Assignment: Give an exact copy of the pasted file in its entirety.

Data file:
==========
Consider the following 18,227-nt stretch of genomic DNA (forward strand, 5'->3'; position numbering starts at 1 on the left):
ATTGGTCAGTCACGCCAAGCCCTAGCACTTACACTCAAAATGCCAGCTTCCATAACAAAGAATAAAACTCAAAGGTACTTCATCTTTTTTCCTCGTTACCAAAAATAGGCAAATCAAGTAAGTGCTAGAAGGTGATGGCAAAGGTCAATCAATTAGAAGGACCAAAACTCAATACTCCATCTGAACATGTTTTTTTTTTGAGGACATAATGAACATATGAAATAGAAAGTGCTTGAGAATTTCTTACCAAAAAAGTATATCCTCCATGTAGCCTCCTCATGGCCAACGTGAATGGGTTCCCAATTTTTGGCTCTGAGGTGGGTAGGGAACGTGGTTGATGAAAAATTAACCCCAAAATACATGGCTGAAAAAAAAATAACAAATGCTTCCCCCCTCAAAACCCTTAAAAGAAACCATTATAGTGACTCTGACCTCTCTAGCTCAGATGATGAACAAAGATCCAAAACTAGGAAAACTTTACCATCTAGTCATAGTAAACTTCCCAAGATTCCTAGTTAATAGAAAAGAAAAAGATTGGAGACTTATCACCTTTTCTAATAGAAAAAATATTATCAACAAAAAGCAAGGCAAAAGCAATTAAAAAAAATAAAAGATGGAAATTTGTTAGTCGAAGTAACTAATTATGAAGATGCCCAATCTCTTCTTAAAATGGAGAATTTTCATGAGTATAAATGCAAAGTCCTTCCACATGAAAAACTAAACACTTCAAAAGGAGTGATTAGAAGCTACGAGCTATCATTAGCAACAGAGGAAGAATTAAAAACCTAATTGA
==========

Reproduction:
Consider the following 18,227-nt stretch of genomic DNA (forward strand, 5'->3'; position numbering starts at 1 on the left):
ATTGGTCAGTCACGCCAAGCCCTAGCACTTACACTCAAAATGCCAGCTTCCATAACAAAGAATAAAACTCAAAGGTACTTCATCTTTTTTCCTCGTTACCAAAAATAGGCAAATCAAGTAAGTGCTAGAAGGTGATGGCAAAGGTCAATCAATTAGAAGGACCAAAACTCAATACTCCATCTGAACATGTTTTTTTTTTGAGGACATAATGAACATATGAAATAGAAAGTGCTTGAGAATTTCTTACCAAAAAAGTATATCCTCCATGTAGCCTCCTCATGGCCAACGTGAATGGGTTCCCAATTTTTGGCTCTGAGGTGGGTAGGGAACGTGGTTGATGAAAAATTAACCCCAAAATACATGGCTGAAAAAAAAATAACAAATGCTTCCCCCCTCAAAACCCTTAAAAGAAACCATTATAGTGACTCTGACCTCTCTAGCTCAGATGATGAACAAAGATCCAAAACTAGGAAAACTTTACCATCTAGTCATAGTAAACTTCCCAAGATTCCTAGTTAATAGAAAAGAAAAAGATTGGAGACTTATCACCTTTTCTAATAGAAAAAATATTATCAACAAAAAGCAAGGCAAAAGCAATTAAAAAAAATAAAAGATGGAAATTTGTTAGTCGAAGTAACTAATTATGAAGATGCCCAATCTCTTCTTAAAATGGAGAATTTTCATGAGTATAAATGCAAAGTCCTTCCACATGAAAAACTAAACACTTCAAAAGGAGTGATTAGAAGCTACGAGCTATCATTAGCAACAGAGGAAGAATTAAAAACCTAATTGA